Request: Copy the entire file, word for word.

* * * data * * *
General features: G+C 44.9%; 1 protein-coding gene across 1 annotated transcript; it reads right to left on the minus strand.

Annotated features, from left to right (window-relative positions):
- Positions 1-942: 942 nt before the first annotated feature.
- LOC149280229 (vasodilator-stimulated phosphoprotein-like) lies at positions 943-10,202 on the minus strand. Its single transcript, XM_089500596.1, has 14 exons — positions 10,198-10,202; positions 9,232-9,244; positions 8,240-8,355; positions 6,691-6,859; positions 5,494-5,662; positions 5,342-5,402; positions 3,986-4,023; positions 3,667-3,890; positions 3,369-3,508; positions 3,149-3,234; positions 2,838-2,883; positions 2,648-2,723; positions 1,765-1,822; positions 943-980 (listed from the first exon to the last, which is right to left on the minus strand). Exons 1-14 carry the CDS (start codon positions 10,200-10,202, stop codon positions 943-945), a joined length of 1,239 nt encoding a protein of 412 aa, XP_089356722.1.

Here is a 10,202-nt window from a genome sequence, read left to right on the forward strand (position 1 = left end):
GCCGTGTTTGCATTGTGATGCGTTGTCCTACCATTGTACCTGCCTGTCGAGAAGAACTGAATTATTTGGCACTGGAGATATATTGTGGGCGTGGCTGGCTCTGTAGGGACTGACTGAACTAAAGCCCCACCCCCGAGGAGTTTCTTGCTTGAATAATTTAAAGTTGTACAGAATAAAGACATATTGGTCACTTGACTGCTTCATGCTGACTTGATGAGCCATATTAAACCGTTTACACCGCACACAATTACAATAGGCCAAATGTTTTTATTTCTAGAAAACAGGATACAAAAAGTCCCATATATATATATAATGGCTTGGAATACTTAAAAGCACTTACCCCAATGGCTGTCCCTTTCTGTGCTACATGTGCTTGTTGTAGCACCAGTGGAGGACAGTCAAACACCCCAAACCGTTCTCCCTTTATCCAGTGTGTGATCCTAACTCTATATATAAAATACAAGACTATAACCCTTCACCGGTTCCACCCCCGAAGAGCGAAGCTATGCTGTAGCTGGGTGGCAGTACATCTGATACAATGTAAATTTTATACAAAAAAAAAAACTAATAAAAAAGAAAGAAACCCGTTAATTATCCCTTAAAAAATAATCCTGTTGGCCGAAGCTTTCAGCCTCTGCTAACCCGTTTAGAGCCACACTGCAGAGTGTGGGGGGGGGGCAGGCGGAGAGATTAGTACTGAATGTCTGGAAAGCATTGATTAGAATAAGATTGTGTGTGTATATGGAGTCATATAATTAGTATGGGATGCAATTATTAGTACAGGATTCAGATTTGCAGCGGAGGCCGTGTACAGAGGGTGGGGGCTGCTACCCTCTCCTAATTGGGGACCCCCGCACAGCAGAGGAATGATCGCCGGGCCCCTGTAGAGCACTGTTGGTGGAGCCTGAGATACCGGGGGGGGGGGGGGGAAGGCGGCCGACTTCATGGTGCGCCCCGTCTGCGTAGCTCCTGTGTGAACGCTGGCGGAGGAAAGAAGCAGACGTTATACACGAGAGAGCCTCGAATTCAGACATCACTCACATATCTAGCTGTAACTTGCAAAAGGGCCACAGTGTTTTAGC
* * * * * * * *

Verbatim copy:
General features: G+C 44.9%; 1 protein-coding gene across 1 annotated transcript; it reads right to left on the minus strand.

Annotated features, from left to right (window-relative positions):
- Positions 1-942: 942 nt before the first annotated feature.
- LOC149280229 (vasodilator-stimulated phosphoprotein-like) lies at positions 943-10,202 on the minus strand. Its single transcript, XM_089500596.1, has 14 exons — positions 10,198-10,202; positions 9,232-9,244; positions 8,240-8,355; positions 6,691-6,859; positions 5,494-5,662; positions 5,342-5,402; positions 3,986-4,023; positions 3,667-3,890; positions 3,369-3,508; positions 3,149-3,234; positions 2,838-2,883; positions 2,648-2,723; positions 1,765-1,822; positions 943-980 (listed from the first exon to the last, which is right to left on the minus strand). Exons 1-14 carry the CDS (start codon positions 10,200-10,202, stop codon positions 943-945), a joined length of 1,239 nt encoding a protein of 412 aa, XP_089356722.1.

Here is a 10,202-nt window from a genome sequence, read left to right on the forward strand (position 1 = left end):
GCCGTGTTTGCATTGTGATGCGTTGTCCTACCATTGTACCTGCCTGTCGAGAAGAACTGAATTATTTGGCACTGGAGATATATTGTGGGCGTGGCTGGCTCTGTAGGGACTGACTGAACTAAAGCCCCACCCCCGAGGAGTTTCTTGCTTGAATAATTTAAAGTTGTACAGAATAAAGACATATTGGTCACTTGACTGCTTCATGCTGACTTGATGAGCCATATTAAACCGTTTACACCGCACACAATTACAATAGGCCAAATGTTTTTATTTCTAGAAAACAGGATACAAAAAGTCCCATATATATATATAATGGCTTGGAATACTTAAAAGCACTTACCCCAATGGCTGTCCCTTTCTGTGCTACATGTGCTTGTTGTAGCACCAGTGGAGGACAGTCAAACACCCCAAACCGTTCTCCCTTTATCCAGTGTGTGATCCTAACTCTATATATAAAATACAAGACTATAACCCTTCACCGGTTCCACCCCCGAAGAGCGAAGCTATGCTGTAGCTGGGTGGCAGTACATCTGATACAATGTAAATTTTATACAAAAAAAAAAACTAATAAAAAAGAAAGAAACCCGTTAATTATCCCTTAAAAAATAATCCTGTTGGCCGAAGCTTTCAGCCTCTGCTAACCCGTTTAGAGCCACACTGCAGAGTGTGGGGGGGGGGCAGGCGGAGAGATTAGTACTGAATGTCTGGAAAGCATTGATTAGAATAAGATTGTGTGTGTATATGGAGTCATATAATTAGTATGGGATGCAATTATTAGTACAGGATTCAGATTTGCAGCGGAGGCCGTGTACAGAGGGTGGGGGCTGCTACCCTCTCCTAATTGGGGACCCCCGCACAGCAGAGGAATGATCGCCGGGCCCCTGTAGAGCACTGTTGGTGGAGCCTGAGATACCGGGGGGGGGGGGGGGAAGGCGGCCGACTTCATGGTGCGCCCCGTCTGCGTAGCTCCTGTGTGAACGCTGGCGGAGGAAAGAAGCAGACGTTATACACGAGAGAGCCTCGAATTCAGACATCACTCACATATCTAGCTGTAACTTGCAAAAGGGCCACAGTGTTTTAGC